When Yuzvendra Chahal and Wanindu Hasaranga finished as the two best bowlers of IPL 2022, the cricket fan was rejoicing. It is always a beautiful sight – the good old wily leg-spinner in action. Leg-spin is more than just cricket. It is artistry, which requires enormous skill, patience and resilience.
My first emotion each time I see Chahal in action is ‘how close he is to playing Test cricket’, yet the reality is ‘he is getting further away from the long format’. Extremely wily and someone who can outfox the batter, Chahal has, from time to time, expressed his love for Test cricket. Yet, his last tryst with first-class cricket was back in 2018. His average in first-class cricket is 33.21, something that’s seen as being outside of the reckoning. The best Test leggies have enjoyed a first-class average of around 25 to 28.
HAS CHAHAL GIVEN UP?
Chahal chose to ignore the struggles of the longer format and instead, embraced the shorter format and rose to excellence in quick time. In just 6 years, the former chess maverick has surged to become India’s leading T20 wicket-taker. With 74 wickets at an average just under 25, Chahal has cemented his stature as one of the finest T20 leg-spinners of all time. In ODIs too, he went past the 100-wicket mark earlier this year to become the fifth quickest Indian bowler to reach that milestone.
So, why would a bowler enjoying such an enviable record in limited overs format struggle to even have a modest one in the longer format? Experts have pointed to the fact that in the shorter format, the batters are trying to hit almost every ballwhile in Test cricket, the batters are intent onwaiting for the bad ball to pounce. Now, that’s a huge difference – the waiting game, which can be an asset or a liability for a leg-spinner depending on the bowler’s attitude. Hasaranga too faces the same problem. Considered a once-in-a-generation talent, the Sri Lankan has become a shorter-format nemesis for batters around the world and is a match-winner in every sense. Although he has played four Tests, last of which was in mid-2020, his average of 100 for his 4 Test wickets is massively underwhelming.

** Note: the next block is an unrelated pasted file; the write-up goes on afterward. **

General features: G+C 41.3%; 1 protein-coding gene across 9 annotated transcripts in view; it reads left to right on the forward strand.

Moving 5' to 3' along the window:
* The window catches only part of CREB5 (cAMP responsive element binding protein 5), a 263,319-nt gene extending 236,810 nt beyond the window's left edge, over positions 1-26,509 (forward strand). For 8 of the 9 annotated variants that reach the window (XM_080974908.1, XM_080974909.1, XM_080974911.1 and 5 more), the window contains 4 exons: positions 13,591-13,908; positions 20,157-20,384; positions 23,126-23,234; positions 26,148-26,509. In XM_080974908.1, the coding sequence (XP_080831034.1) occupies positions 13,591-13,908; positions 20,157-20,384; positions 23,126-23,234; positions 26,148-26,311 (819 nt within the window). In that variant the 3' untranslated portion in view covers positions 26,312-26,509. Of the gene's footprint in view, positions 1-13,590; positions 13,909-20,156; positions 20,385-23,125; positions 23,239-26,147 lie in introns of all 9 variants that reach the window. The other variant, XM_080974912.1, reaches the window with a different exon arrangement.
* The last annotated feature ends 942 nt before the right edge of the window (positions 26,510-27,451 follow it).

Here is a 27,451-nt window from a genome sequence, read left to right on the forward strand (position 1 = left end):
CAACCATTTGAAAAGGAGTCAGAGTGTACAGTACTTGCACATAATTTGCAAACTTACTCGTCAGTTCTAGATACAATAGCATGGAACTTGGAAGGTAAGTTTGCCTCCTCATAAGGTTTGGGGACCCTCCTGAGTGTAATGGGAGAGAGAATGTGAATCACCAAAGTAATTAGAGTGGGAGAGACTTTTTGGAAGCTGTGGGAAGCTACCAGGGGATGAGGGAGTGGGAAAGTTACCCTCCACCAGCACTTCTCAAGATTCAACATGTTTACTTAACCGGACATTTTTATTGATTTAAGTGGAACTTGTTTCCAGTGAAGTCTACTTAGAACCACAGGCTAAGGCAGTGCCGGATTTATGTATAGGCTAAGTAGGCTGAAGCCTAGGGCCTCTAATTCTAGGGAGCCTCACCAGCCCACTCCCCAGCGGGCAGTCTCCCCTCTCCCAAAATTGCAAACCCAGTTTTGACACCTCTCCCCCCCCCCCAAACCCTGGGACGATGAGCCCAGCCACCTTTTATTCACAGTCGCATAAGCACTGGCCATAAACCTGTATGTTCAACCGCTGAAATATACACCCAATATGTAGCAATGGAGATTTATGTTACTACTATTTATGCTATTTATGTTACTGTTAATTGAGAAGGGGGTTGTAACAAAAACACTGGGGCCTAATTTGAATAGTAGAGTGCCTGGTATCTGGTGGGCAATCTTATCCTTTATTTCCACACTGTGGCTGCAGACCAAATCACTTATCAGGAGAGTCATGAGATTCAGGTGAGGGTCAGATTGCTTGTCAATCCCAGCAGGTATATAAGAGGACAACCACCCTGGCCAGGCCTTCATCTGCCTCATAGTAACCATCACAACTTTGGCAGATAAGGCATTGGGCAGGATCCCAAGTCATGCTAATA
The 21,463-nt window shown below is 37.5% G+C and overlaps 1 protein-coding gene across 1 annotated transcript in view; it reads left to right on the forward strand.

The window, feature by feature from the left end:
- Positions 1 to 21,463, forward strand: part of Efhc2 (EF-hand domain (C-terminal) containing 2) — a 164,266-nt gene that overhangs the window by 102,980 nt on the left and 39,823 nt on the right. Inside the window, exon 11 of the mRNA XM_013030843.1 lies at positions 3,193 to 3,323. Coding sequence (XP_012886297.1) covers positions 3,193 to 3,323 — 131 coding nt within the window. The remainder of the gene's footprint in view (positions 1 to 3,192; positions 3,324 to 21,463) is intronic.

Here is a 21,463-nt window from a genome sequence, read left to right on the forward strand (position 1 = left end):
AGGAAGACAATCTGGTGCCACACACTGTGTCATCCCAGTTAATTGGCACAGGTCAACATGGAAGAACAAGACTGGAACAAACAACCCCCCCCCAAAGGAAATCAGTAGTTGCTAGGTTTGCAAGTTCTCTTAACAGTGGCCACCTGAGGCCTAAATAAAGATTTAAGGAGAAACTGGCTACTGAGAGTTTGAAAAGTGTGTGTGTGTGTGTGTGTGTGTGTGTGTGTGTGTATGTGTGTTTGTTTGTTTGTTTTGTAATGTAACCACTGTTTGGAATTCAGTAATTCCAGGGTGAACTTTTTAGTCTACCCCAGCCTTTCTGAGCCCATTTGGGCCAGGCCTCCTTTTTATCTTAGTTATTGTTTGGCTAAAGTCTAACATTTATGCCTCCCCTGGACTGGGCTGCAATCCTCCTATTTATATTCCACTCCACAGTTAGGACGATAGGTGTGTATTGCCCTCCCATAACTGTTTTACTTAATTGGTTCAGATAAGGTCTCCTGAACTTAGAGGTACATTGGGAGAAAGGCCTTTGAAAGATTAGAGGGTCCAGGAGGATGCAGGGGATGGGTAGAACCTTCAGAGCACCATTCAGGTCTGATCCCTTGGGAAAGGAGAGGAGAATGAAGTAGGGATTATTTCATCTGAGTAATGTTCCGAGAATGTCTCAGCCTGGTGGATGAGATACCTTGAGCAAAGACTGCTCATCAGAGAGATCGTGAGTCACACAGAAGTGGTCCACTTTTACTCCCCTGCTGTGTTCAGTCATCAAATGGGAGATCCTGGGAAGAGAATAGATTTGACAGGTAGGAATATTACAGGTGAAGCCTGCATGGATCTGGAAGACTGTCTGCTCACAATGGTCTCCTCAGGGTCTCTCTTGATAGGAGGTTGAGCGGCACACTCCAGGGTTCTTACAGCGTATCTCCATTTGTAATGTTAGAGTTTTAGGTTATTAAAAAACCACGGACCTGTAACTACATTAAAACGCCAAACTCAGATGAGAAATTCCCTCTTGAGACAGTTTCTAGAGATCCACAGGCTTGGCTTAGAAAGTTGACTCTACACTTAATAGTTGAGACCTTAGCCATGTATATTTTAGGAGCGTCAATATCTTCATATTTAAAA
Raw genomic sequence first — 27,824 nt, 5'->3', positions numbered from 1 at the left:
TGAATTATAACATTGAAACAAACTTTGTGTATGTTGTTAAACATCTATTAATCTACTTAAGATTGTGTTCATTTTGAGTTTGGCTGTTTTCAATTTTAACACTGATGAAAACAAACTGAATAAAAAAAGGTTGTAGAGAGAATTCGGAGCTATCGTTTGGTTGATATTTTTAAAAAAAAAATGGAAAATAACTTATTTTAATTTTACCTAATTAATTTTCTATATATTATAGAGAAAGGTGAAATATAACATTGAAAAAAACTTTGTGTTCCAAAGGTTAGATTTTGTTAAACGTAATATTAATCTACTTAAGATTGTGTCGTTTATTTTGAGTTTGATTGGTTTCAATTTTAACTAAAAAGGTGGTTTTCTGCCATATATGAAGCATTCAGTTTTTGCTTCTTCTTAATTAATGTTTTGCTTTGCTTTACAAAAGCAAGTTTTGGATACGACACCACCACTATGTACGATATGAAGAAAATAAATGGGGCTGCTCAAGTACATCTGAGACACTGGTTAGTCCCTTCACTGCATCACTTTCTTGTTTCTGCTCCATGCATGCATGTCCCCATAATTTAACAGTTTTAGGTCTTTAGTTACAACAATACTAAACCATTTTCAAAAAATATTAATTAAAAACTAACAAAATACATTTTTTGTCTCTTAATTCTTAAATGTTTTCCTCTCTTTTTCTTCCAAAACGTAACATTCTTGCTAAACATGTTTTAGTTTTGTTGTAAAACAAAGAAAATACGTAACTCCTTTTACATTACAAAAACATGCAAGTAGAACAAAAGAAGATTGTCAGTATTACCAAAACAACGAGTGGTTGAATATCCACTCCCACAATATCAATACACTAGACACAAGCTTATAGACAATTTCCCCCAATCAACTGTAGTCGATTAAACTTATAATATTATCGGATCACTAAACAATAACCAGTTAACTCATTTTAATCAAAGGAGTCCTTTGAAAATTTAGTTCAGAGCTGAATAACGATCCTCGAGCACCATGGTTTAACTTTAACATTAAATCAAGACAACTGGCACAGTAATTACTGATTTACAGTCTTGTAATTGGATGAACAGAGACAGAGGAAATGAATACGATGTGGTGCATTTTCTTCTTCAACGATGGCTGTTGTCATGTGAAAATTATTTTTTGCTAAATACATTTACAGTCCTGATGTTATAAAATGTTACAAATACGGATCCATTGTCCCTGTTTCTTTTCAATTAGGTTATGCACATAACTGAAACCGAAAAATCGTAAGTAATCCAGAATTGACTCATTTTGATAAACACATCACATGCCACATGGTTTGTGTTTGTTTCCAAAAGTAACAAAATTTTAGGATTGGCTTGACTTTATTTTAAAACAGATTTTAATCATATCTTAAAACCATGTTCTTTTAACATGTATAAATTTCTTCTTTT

Both Chahal and Hasaranga needself-motivation to back theirworth in the longer format, but one wonders if they will be able to find fresh hunger for Test cricket. The longer format requires the bowler to stay patient and keep coming back. It requires a bowler to dare the batter with juicy flighted deliveries. It requires a bowler to face failure after failure. Something that is the opposite of limited overs format. Interestingly, this trend of bowlers marvelling in T20 and struggling in longer format is not confined to the two names we have been discussing above. It is a modern-day trend. Ish Sodhi (New Zealand), Adil Rashid (England), Adam Zampa (Australia) and Shadab Khan (Pakistan) have all marvelled for their teams in the T20 format, but came nowhere close to impressing in the longer format.
Now, this is in stark contrast to what we have seen in the past. Two of the most successful leg-spinners of all time have been very able multi-format players. Shane Warne is on top of the leader board for leg-spinners in Test cricket with 708 wickets. He also won the 1999 ODI World Cup for Australia with one of the greatest bowling performances in the history of World Cup when he outgunned South Africa. Warnie followed that up with the shorter format title when he won the IPL for his team Rajasthan Royals in his very first edition. Now, that’s some masterpiece in action.